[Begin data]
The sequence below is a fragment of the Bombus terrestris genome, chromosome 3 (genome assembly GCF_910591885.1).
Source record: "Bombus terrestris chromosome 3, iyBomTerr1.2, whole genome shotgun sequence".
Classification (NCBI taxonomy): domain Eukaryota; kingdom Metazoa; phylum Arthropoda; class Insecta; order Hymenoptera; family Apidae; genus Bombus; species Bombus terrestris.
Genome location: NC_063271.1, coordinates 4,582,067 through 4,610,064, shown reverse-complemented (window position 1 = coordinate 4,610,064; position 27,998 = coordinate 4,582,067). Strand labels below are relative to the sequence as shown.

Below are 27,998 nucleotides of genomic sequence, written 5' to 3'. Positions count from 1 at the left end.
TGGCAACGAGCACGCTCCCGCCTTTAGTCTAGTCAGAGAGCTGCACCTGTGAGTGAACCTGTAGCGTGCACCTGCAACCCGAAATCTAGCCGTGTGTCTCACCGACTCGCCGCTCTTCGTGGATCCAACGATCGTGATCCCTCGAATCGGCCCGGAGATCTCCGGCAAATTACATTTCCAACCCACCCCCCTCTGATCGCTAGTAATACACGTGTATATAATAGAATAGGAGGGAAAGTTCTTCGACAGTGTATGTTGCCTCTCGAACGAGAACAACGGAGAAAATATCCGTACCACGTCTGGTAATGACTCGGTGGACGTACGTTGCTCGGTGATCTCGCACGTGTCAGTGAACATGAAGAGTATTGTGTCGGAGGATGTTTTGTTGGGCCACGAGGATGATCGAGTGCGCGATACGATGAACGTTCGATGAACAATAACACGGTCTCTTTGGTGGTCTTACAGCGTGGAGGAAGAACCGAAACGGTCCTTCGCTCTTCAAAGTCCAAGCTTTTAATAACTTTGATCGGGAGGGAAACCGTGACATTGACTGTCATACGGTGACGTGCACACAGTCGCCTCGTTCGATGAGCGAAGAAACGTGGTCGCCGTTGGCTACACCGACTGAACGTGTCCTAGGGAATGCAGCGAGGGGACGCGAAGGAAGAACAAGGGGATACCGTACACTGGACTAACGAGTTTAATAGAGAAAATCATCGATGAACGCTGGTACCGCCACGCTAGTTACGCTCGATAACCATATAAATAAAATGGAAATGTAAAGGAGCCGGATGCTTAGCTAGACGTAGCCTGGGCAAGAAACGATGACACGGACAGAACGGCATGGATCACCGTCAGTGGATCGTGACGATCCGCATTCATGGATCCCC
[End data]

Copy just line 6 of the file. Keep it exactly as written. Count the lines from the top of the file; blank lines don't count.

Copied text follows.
TGGCAACGAGCACGCTCCCGCCTTTAGTCTAGTCAGAGAGCTGCACCTGTGAGTGAACCTGTAGCGTGCACCTGCAACCCGAAATCTAGCCGTGTGTCTCACCGACTCGCCGCTCTTCGTGGATCCAACGATCGTGATCCCTCGAATCGGCCCGGAGATCTCCGGCAAATTACATTTCCAACCCACCCCCCTCTGATCGCTAGTAATACACGTGTATATAATAGAATAGGAGGGAAAGTTCTTCGACAGTGTATGTTGCCTCTCGAACGAGAACAACGGAGAAAATATCCGTACCACGTCTGGTAATGACTCGGTGGACGTACGTTGCTCGGTGATCTCGCACGTGTCAGTGAACATGAAGAGTATTGTGTCGGAGGATGTTTTGTTGGGCCACGAGGATGATCGAGTGCGCGATACGATGAACGTTCGATGAACAATAACACGGTCTCTTTGGTGGTCTTACAGCGTGGAGGAAGAACCGAAACGGTCCTTCGCTCTTCAAAGTCCAAGCTTTTAATAACTTTGATCGGGAGGGAAACCGTGACATTGACTGTCATACGGTGACGTGCACACAGTCGCCTCGTTCGATGAGCGAAGAAACGTGGTCGCCGTTGGCTACACCGACTGAACGTGTCCTAGGGAATGCAGCGAGGGGACGCGAAGGAAGAACAAGGGGATACCGTACACTGGACTAACGAGTTTAATAGAGAAAATCATCGATGAACGCTGGTACCGCCACGCTAGTTACGCTCGATAACCATATAAATAAAATGGAAATGTAAAGGAGCCGGATGCTTAGCTAGACGTAGCCTGGGCAAGAAACGATGACACGGACAGAACGGCATGGATCACCGTCAGTGGATCGTGACGATCCGCATTCATGGATCCCC